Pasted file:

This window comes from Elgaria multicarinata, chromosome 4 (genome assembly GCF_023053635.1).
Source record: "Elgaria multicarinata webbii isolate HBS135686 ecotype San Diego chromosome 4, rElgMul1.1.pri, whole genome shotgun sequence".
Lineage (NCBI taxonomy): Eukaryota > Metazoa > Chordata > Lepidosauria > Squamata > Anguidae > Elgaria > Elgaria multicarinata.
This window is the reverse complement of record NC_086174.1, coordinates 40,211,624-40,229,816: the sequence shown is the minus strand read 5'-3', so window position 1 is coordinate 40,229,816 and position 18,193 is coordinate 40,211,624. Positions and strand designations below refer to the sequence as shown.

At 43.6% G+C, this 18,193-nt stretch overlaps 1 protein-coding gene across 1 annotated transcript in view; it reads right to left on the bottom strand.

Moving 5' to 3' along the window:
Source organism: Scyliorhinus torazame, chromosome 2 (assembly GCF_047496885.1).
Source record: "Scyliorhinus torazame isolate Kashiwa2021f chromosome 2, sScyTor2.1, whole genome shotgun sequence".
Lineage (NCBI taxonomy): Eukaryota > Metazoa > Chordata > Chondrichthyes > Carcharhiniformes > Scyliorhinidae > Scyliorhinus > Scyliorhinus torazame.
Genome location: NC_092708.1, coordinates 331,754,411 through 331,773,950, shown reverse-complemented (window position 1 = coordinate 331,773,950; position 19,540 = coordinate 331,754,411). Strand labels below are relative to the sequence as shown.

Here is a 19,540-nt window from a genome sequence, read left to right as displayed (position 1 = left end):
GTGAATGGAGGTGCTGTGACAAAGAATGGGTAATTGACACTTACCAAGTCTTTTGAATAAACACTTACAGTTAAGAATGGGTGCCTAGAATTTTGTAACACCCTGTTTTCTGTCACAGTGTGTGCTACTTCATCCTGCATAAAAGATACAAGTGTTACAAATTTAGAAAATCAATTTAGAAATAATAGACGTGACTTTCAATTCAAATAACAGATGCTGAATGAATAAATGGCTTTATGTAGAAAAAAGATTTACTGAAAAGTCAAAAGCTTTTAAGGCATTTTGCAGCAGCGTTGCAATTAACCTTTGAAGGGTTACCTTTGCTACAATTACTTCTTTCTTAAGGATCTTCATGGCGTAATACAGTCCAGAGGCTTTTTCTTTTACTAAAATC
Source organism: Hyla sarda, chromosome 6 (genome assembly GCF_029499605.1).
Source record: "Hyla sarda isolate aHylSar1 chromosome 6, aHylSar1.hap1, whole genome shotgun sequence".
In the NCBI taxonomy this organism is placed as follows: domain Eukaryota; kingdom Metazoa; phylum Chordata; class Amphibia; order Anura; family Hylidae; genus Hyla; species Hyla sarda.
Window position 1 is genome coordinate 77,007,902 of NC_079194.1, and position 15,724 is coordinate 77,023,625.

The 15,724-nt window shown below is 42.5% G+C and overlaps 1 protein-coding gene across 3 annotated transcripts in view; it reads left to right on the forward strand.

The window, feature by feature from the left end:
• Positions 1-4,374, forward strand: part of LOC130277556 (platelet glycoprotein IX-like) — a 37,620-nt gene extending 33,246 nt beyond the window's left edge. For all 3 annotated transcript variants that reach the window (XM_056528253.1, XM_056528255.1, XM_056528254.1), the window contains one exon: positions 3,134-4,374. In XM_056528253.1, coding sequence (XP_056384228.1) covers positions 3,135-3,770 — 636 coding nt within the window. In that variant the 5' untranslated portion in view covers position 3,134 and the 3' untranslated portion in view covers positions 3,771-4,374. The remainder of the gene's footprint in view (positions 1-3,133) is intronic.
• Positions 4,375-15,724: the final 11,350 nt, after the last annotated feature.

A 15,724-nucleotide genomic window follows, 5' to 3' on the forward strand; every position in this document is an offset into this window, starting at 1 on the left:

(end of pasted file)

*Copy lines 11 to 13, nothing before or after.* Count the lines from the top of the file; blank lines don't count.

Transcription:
Here is a 19,540-nt window from a genome sequence, read left to right as displayed (position 1 = left end):
GTGAATGGAGGTGCTGTGACAAAGAATGGGTAATTGACACTTACCAAGTCTTTTGAATAAACACTTACAGTTAAGAATGGGTGCCTAGAATTTTGTAACACCCTGTTTTCTGTCACAGTGTGTGCTACTTCATCCTGCATAAAAGATACAAGTGTTACAAATTTAGAAAATCAATTTAGAAATAATAGACGTGACTTTCAATTCAAATAACAGATGCTGAATGAATAAATGGCTTTATGTAGAAAAAAGATTTACTGAAAAGTCAAAAGCTTTTAAGGCATTTTGCAGCAGCGTTGCAATTAACCTTTGAAGGGTTACCTTTGCTACAATTACTTCTTTCTTAAGGATCTTCATGGCGTAATACAGTCCAGAGGCTTTTTCTTTTACTAAAATC
Source organism: Hyla sarda, chromosome 6 (genome assembly GCF_029499605.1).